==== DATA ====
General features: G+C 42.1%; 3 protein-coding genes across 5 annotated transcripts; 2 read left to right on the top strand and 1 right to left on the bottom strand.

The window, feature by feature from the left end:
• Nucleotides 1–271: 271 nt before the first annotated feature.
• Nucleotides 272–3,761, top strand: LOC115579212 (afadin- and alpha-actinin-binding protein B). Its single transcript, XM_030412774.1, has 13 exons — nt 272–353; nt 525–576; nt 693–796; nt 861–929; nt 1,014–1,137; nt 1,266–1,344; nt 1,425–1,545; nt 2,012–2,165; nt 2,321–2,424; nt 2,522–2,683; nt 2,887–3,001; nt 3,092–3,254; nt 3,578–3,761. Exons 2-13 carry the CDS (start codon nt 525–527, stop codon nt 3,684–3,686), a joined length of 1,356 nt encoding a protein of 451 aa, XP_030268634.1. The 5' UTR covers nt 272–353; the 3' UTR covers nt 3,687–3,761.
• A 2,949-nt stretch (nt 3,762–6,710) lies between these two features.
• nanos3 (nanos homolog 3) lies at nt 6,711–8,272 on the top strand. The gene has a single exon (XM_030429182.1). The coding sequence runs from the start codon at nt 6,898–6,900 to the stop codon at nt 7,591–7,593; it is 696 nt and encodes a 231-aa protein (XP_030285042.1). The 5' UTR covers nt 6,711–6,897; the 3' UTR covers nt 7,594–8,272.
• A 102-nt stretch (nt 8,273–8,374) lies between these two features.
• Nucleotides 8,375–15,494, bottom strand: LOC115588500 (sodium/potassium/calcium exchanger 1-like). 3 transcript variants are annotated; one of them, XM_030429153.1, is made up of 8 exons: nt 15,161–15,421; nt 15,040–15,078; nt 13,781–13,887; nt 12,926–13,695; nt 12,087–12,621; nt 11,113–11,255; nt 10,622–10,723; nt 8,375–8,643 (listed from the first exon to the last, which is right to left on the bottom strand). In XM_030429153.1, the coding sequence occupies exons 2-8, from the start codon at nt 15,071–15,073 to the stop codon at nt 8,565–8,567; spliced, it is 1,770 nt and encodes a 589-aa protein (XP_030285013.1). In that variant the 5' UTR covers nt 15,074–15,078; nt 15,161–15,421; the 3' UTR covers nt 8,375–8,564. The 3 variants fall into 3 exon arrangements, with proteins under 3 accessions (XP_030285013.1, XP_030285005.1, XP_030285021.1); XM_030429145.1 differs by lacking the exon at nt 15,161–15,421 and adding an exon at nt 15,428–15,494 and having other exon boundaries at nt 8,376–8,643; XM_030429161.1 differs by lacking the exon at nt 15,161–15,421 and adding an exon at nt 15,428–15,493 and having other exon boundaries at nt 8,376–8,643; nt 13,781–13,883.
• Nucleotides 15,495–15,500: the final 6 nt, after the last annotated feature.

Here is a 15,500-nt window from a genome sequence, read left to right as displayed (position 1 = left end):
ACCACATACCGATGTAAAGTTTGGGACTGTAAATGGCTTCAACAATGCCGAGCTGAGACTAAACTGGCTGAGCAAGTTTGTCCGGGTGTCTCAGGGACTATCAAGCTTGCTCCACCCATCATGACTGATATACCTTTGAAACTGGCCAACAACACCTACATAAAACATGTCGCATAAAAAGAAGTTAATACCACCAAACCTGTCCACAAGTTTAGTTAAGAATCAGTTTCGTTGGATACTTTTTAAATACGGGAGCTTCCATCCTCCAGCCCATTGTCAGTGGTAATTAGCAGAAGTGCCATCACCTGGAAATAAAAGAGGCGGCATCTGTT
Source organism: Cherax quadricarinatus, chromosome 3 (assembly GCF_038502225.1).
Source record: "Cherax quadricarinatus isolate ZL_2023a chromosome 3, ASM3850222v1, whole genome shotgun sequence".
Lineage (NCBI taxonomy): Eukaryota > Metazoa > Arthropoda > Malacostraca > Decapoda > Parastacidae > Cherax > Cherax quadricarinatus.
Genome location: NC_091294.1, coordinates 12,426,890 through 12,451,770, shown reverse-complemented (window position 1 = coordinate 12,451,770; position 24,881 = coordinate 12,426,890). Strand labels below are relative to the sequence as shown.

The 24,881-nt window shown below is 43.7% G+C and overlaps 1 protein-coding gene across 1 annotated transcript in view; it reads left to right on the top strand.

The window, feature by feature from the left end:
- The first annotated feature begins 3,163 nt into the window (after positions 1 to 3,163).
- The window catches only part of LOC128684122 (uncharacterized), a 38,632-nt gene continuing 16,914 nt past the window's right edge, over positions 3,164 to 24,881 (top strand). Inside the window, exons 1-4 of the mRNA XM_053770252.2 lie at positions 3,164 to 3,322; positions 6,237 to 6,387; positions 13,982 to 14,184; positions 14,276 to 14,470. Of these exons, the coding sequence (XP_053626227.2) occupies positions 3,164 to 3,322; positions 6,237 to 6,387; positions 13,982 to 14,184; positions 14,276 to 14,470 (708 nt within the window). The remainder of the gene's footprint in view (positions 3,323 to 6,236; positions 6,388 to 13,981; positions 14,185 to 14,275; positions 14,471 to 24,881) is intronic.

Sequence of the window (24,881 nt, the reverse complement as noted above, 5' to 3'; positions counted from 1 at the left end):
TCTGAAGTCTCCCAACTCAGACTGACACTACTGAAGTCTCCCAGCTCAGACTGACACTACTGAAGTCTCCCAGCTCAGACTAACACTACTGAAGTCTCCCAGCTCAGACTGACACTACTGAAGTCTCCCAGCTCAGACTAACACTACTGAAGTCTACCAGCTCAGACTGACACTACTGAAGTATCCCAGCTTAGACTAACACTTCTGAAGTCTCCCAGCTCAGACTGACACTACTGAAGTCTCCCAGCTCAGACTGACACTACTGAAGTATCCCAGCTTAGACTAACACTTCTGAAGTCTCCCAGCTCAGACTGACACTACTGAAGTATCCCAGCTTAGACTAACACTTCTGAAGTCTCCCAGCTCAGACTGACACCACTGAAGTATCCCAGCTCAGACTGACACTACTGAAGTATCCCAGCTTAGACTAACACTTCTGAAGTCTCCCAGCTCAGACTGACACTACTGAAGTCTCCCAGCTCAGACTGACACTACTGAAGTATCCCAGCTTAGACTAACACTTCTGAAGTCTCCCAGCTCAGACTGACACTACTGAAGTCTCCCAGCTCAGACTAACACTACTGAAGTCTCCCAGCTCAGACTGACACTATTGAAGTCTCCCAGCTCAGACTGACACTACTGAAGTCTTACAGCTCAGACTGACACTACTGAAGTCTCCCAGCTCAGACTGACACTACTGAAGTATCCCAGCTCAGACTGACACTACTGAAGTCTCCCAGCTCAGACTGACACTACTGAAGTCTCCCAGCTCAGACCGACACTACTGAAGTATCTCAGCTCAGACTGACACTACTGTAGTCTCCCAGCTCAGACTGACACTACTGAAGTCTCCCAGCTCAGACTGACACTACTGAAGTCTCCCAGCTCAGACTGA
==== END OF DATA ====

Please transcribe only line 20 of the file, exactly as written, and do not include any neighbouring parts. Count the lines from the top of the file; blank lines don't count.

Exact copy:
Sequence of the window (24,881 nt, the reverse complement as noted above, 5' to 3'; positions counted from 1 at the left end):